By Chris Stone
Michael Carbonaro freely admits that he will repeatedly lie to you. But the TV magician honestly hopes you’ll believe in a world where the impossible is possible.On TruTV’s “The Carbonaro Effect,” the 41-year-old New Yorker with an L.A. home greets people in public places like stores and workplaces, making them think almond milk can be squeezed out of almonds, dogs can be shrunk and teddy bears come alive.
One trick in his third season, starting Nov. 9, involves a plant that “assimilates” — or grows — human heads.
“I think that it’s fun for the home viewer because they know” he’ll pull a fast one on a stranger, Carbonaro said. “They may not know how I am doing the trick, but they’re kind of in on it with me … and they’re saying, ‘Let’s see how this person reacts to Michael.’ ”
On Thursday ““Michael Carbonaro Live” comes to the Gaslamp Quarter’s Balboa Theatre, where he’ll perform in his San Diego debut at 7 p.m. He calls his live performances more exhilarating than the TV show.
Like the old “Candid Camera,” unaware subjects are eventually informed they’re on a “hidden-camera magic TV show” where Carbonaro routinely blows people’s minds with carefully crafted illusions.
“(TV audiences) are sort of on my side even though I am still fooling them — ‘How did he do that? And look at that guy react,’” he said Monday in a phone interview from Los Angeles.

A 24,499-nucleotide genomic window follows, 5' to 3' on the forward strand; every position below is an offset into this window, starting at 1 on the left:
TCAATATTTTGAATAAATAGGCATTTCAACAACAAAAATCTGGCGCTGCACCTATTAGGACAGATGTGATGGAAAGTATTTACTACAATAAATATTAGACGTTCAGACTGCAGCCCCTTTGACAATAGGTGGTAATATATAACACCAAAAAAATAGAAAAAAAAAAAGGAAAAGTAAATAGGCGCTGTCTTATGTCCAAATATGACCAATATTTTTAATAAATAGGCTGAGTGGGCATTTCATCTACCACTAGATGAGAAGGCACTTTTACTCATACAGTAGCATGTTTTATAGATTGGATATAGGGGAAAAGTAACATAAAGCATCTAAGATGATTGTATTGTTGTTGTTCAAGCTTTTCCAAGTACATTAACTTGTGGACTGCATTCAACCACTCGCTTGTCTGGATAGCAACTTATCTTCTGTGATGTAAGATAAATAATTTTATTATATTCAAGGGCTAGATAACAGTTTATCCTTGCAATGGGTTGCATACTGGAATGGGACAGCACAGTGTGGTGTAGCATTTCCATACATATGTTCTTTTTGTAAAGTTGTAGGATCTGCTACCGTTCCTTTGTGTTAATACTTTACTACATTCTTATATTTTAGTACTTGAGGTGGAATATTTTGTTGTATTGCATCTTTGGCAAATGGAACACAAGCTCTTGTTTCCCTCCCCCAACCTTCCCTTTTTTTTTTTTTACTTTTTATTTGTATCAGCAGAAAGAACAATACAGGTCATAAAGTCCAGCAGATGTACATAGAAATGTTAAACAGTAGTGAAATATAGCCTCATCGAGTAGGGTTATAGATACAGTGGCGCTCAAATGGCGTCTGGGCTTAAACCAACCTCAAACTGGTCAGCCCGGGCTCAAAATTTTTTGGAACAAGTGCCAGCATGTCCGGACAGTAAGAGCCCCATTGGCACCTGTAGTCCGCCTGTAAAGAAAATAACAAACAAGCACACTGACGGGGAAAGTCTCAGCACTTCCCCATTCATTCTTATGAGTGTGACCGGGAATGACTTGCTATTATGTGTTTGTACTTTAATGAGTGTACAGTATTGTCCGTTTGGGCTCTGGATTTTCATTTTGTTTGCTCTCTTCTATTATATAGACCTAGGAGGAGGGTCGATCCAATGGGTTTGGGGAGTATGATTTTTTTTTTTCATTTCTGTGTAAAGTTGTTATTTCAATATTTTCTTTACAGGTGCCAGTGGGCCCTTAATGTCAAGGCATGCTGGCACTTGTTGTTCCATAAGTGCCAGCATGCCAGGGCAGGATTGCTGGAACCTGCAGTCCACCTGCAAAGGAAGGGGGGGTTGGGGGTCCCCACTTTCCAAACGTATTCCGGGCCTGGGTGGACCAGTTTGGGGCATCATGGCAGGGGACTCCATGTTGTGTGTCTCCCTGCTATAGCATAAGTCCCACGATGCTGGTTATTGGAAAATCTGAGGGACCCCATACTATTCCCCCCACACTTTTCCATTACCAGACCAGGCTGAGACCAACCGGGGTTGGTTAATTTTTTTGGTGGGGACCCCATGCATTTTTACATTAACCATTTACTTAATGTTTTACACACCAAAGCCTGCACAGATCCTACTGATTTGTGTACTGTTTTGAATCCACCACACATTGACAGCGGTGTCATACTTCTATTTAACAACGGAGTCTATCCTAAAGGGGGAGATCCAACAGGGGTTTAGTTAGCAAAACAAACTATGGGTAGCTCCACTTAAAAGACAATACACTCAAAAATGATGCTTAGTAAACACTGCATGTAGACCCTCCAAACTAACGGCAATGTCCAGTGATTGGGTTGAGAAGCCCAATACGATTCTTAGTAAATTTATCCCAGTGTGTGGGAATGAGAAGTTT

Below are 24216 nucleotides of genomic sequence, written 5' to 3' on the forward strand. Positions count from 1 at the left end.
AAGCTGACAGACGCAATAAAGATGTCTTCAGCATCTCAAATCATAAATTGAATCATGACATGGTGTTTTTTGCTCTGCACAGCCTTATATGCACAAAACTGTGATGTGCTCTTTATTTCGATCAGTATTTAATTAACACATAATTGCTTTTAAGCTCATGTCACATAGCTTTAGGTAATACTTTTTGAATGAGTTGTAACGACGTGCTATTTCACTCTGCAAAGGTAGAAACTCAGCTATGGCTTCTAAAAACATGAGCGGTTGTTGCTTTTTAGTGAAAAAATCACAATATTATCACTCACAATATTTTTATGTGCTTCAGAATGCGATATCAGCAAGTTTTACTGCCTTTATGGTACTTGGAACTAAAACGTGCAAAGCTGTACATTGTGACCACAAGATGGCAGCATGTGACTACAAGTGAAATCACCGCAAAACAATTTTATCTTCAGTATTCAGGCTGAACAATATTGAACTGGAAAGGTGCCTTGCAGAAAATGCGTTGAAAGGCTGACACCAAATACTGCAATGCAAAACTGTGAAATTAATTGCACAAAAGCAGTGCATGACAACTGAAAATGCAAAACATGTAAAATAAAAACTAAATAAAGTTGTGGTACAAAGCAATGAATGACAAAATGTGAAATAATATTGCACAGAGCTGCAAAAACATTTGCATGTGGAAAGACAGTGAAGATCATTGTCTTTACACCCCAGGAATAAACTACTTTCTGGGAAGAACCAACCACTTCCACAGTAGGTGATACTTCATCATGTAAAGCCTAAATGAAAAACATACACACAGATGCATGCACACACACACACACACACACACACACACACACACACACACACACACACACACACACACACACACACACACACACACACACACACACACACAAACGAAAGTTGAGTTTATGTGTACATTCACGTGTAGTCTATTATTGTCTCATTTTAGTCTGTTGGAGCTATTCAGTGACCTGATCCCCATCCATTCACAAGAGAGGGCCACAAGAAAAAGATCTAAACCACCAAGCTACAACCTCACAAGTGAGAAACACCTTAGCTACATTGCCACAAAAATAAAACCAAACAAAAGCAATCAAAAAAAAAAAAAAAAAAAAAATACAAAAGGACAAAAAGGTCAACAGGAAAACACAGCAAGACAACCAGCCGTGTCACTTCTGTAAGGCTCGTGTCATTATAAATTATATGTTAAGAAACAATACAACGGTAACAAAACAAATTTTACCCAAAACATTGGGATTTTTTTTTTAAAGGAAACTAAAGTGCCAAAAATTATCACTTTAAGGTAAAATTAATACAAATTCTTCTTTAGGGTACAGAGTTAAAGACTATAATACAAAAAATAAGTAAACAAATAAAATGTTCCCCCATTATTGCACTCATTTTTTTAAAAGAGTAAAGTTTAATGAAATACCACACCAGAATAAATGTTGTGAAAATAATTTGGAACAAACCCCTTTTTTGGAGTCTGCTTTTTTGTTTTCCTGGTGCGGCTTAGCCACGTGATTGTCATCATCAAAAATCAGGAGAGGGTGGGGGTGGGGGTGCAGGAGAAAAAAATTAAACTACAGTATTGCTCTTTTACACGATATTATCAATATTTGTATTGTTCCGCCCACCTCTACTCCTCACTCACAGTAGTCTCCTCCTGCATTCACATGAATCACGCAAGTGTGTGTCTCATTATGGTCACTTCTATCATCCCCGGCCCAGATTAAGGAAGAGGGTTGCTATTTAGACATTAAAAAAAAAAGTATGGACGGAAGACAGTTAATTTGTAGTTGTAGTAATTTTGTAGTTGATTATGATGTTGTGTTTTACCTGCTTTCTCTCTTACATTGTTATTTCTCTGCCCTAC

While the viewer waits for the reaction of the tricked person, Carbonaro hopes the on-camera subject will suspend their sense of reality and be mentally pulled into his antics.
“At the heart of it, it’s more important that the person believe it because that’s where I have to focus,” he said. “And if you get the reaction, that’s the payoff — that’s the bonus.”
Carbonaro says his aim is getting people to believe in the impossible, even for a second.
“You want them to go, ‘Wait a minute here!’ The goal is always to get someone to believe that there’s a little hole in the universe that they didn’t know about.”
Like a sweater that knits itself or shoes that can tie their own laces.
When he explains to people that they are on a TV show, some are relieved that their own minds weren’t playing tricks, he says. Others are a little disappointed that what they saw really was only rooted in Carbonaro’s imagination — the Carbonaro Effect.
But TV has its limitations. He has to act “so straight-laced so much of the time, so I don’t come across as too off-the-wall,” Carbonaro said. “But on stage, I can just let loose and people really seem to love it.”
Carbonaro says his live show is more spontaneous — not that he lacks a script, props and tricks up his magical sleeve. It’s that unpredictability the audiences seem to enjoy, with a certain energy flowing from that.
“It’s not until they are there live (at a show) — whether it’s something that came from their pocket that transformed, when they are up on stage actually holding something — it (magic) happens,” he said.
Many people come to his live shows to see if the magic on TV is really camera tricks or just actors performing, he said. People are “hoping that it’s real magic — and indeed it is.”
As on the TV show, the stage illusions center on a willingness to believe: “How did that just happen in front of me right now? Then maybe there is a secret hole in the middle of the universe.”